Oxidatively responsive chain extension to entangle engineered protein hydrogels

Shengchang Tang, Matthew J. Glassman, Shuaili Li, Simona Socrate, Bradley D. Olsen

Research output: Contribution to journalArticlepeer-review

Abstract

Engineering artificial protein hydrogels for medical applications requires precise control over their mechanical properties, including stiffness, toughness, extensibility, and stability in the physiological environment. Here we demonstrate topological entanglement as an effective strategy to robustly increase the mechanical tunability of a transient hydrogel network based on coiled-coil interactions. Chain extension and entanglement are achieved by coupling the cysteine residues near the N- and C-termini, and the resulting chain distribution is found to agree with the Jacobson-Stockmayer theory. By exploiting the reversible nature of the disulfide bonds, the entanglement effect can be switched on and off by redox stimuli. With the presence of entanglements, hydrogels exhibit a 7.2-fold enhanced creep resistance and a suppressed erosion rate by a factor of 5.8, making the gels more mechanically stable in a physiologically relevant open system. While hardly affecting material stiffness (only resulting in a 1.5-fold increase in the plateau modulus), the entanglements remarkably lead to hydrogels with a toughness of 65 000 J m-3 and extensibility to approximately 3000% engineering strain, which enables the preparation of tough yet soft tissue simulants. This improvement in mechanical properties resembles that from double-network hydrogels but is achieved with the use of a single associating network and topological entanglement. Therefore, redox-triggered chain entanglement offers an effective approach for constructing mechanically enhanced and responsive injectable hydrogels.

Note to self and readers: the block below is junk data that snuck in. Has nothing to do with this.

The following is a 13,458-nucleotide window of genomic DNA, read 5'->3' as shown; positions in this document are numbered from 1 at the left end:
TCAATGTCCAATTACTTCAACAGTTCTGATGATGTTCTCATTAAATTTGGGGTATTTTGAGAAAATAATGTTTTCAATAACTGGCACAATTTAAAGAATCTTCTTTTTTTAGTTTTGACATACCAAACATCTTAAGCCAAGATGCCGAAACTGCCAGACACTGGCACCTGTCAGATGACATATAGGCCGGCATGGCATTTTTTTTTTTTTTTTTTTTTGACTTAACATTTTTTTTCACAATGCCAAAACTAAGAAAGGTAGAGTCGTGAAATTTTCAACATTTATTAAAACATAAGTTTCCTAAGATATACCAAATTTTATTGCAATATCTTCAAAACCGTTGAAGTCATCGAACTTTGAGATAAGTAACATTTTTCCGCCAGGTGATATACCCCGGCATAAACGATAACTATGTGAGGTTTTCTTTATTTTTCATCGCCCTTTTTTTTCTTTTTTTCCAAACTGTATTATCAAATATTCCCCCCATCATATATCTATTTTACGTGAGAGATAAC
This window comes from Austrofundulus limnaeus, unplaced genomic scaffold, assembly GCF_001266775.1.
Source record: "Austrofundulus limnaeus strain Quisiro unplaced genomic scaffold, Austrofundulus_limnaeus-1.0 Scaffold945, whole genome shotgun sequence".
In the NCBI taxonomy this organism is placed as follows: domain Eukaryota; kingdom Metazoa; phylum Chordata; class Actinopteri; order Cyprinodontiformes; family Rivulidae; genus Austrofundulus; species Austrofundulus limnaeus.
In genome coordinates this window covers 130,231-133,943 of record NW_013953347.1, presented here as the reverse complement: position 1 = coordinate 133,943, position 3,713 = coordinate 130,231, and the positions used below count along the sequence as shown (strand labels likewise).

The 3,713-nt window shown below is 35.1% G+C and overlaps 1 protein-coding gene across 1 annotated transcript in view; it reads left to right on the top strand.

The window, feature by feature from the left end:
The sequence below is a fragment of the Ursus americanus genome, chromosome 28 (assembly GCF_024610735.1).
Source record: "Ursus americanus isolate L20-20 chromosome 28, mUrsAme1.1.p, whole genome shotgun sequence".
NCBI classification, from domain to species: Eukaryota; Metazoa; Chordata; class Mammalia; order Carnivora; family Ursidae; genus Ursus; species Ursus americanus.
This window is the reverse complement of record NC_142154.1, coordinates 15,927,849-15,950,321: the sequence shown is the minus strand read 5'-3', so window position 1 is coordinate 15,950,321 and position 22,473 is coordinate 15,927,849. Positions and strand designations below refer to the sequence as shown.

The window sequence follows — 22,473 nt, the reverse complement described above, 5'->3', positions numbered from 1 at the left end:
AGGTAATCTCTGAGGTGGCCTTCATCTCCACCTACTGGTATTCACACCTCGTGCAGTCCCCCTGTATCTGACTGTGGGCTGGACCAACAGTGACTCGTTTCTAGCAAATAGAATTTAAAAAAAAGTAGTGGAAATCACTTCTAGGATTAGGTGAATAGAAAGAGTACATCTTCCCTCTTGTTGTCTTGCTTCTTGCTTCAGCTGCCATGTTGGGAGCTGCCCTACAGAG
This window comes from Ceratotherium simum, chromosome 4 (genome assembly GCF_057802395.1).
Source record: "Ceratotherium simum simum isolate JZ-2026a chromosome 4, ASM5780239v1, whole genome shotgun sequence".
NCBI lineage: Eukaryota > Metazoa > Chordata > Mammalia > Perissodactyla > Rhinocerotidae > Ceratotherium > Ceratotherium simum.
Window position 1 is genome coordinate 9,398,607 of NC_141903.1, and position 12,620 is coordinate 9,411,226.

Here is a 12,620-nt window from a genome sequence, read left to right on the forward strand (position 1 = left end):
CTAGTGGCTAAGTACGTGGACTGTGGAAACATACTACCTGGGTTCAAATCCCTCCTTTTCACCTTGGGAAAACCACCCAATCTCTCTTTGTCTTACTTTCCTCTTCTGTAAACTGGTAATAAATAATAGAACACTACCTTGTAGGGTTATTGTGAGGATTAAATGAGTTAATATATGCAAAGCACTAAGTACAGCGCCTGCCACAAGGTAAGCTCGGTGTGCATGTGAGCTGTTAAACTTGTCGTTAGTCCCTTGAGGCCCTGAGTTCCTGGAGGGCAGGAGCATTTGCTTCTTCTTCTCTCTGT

Original languageEnglish (US)
Pages (from-to)791-799
Number of pages9
JournalMacromolecules
Volume47
Issue number2
DOIs
StatePublished - Jan 28 2014

ASJC Scopus subject areas

  • Organic Chemistry
  • Polymers and Plastics
  • Inorganic Chemistry
  • Materials Chemistry

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